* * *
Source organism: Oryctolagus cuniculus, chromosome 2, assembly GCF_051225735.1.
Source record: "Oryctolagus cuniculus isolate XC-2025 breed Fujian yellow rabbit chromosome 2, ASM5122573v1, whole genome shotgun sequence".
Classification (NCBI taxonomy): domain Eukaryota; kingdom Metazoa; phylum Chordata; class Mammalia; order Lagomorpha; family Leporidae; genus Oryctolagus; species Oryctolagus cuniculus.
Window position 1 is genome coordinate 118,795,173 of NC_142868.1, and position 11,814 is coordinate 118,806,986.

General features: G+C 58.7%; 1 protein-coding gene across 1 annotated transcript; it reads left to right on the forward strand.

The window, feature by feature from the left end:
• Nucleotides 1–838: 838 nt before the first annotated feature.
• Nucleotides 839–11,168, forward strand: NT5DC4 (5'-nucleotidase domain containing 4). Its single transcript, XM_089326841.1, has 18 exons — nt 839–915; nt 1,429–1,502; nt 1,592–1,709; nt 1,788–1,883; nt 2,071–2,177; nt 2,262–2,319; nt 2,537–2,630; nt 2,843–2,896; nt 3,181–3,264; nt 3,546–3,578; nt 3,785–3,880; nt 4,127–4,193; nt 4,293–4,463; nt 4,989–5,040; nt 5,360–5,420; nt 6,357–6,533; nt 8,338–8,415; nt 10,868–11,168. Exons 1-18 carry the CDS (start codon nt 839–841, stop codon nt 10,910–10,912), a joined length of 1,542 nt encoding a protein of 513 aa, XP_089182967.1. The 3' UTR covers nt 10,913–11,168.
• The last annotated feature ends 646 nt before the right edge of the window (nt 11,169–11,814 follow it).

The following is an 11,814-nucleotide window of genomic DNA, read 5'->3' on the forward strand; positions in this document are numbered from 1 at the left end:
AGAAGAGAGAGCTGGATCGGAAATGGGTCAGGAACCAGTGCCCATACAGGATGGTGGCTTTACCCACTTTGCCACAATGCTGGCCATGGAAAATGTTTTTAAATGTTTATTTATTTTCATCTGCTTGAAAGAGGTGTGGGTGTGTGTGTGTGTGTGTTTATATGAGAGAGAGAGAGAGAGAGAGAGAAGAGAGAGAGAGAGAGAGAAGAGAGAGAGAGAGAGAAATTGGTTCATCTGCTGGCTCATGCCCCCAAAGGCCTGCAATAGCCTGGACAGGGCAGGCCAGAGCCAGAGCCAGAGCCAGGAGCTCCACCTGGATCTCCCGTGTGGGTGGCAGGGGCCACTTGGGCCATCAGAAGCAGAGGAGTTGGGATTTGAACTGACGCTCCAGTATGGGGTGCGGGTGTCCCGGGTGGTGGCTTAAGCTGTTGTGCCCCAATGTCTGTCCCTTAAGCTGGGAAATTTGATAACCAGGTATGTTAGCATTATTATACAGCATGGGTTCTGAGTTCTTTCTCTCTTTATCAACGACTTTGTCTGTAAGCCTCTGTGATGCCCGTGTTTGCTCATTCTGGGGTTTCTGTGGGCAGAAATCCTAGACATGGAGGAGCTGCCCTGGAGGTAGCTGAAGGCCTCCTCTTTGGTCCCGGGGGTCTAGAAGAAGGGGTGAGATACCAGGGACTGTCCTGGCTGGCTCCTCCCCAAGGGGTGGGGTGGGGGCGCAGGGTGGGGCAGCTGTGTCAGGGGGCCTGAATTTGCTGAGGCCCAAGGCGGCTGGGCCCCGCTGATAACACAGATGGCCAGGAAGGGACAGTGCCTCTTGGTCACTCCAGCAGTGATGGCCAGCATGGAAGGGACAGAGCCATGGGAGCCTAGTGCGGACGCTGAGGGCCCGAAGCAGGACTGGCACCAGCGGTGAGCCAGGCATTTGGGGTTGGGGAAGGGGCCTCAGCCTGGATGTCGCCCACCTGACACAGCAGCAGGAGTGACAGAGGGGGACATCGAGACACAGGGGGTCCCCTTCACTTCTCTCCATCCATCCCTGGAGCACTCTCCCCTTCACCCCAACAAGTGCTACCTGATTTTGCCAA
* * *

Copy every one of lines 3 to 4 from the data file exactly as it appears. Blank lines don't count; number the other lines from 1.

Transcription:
Classification (NCBI taxonomy): domain Eukaryota; kingdom Metazoa; phylum Chordata; class Mammalia; order Lagomorpha; family Leporidae; genus Oryctolagus; species Oryctolagus cuniculus.
Window position 1 is genome coordinate 118,795,173 of NC_142868.1, and position 11,814 is coordinate 118,806,986.